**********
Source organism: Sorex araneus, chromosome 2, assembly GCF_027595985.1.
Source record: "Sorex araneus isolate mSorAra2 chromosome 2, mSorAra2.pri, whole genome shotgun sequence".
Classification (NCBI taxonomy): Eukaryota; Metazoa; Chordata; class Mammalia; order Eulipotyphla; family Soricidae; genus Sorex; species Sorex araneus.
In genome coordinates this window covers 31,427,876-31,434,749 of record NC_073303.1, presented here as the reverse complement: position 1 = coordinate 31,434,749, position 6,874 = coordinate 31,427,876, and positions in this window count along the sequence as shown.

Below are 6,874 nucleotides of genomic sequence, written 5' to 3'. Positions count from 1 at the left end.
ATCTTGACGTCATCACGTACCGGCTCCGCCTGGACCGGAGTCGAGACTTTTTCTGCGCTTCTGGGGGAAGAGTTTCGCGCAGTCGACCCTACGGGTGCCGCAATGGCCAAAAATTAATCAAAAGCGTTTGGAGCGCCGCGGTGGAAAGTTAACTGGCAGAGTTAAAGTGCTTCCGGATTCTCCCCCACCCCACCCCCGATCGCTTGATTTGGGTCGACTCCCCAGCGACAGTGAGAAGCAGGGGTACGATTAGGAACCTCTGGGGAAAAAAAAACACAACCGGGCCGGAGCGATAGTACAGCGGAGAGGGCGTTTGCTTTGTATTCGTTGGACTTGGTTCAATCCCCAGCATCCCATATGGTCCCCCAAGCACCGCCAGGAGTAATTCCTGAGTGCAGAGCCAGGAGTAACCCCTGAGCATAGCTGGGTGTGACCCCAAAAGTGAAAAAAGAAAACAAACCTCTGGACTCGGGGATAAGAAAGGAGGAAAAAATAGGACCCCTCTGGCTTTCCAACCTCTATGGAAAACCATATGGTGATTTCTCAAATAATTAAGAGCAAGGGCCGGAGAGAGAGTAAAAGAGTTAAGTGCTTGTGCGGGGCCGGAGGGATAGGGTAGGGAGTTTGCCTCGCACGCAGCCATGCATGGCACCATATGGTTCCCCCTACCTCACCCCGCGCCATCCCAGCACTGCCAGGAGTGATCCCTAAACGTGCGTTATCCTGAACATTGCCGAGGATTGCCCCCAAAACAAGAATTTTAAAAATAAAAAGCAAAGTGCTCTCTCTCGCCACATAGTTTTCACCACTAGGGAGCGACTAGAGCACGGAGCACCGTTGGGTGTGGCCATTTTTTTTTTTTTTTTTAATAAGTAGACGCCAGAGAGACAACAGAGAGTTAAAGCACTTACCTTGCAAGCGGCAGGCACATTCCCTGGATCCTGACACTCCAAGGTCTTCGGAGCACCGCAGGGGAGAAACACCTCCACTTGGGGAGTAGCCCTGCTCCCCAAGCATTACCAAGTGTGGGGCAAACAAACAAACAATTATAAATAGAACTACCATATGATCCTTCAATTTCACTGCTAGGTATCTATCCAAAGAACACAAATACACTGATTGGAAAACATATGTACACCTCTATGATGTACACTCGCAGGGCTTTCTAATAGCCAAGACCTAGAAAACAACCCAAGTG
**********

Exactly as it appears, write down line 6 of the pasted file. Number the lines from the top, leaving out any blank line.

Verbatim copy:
ATCTTGACGTCATCACGTACCGGCTCCGCCTGGACCGGAGTCGAGACTTTTTCTGCGCTTCTGGGGGAAGAGTTTCGCGCAGTCGACCCTACGGGTGCCGCAATGGCCAAAAATTAATCAAAAGCGTTTGGAGCGCCGCGGTGGAAAGTTAACTGGCAGAGTTAAAGTGCTTCCGGATTCTCCCCCACCCCACCCCCGATCGCTTGATTTGGGTCGACTCCCCAGCGACAGTGAGAAGCAGGGGTACGATTAGGAACCTCTGGGGAAAAAAAAACACAACCGGGCCGGAGCGATAGTACAGCGGAGAGGGCGTTTGCTTTGTATTCGTTGGACTTGGTTCAATCCCCAGCATCCCATATGGTCCCCCAAGCACCGCCAGGAGTAATTCCTGAGTGCAGAGCCAGGAGTAACCCCTGAGCATAGCTGGGTGTGACCCCAAAAGTGAAAAAAGAAAACAAACCTCTGGACTCGGGGATAAGAAAGGAGGAAAAAATAGGACCCCTCTGGCTTTCCAACCTCTATGGAAAACCATATGGTGATTTCTCAAATAATTAAGAGCAAGGGCCGGAGAGAGAGTAAAAGAGTTAAGTGCTTGTGCGGGGCCGGAGGGATAGGGTAGGGAGTTTGCCTCGCACGCAGCCATGCATGGCACCATATGGTTCCCCCTACCTCACCCCGCGCCATCCCAGCACTGCCAGGAGTGATCCCTAAACGTGCGTTATCCTGAACATTGCCGAGGATTGCCCCCAAAACAAGAATTTTAAAAATAAAAAGCAAAGTGCTCTCTCTCGCCACATAGTTTTCACCACTAGGGAGCGACTAGAGCACGGAGCACCGTTGGGTGTGGCCATTTTTTTTTTTTTTTTTAATAAGTAGACGCCAGAGAGACAACAGAGAGTTAAAGCACTTACCTTGCAAGCGGCAGGCACATTCCCTGGATCCTGACACTCCAAGGTCTTCGGAGCACCGCAGGGGAGAAACACCTCCACTTGGGGAGTAGCCCTGCTCCCCAAGCATTACCAAGTGTGGGGCAAACAAACAAACAATTATAAATAGAACTACCATATGATCCTTCAATTTCACTGCTAGGTATCTATCCAAAGAACACAAATACACTGATTGGAAAACATATGTACACCTCTATGATGTACACTCGCAGGGCTTTCTAATAGCCAAGACCTAGAAAACAACCCAAGTG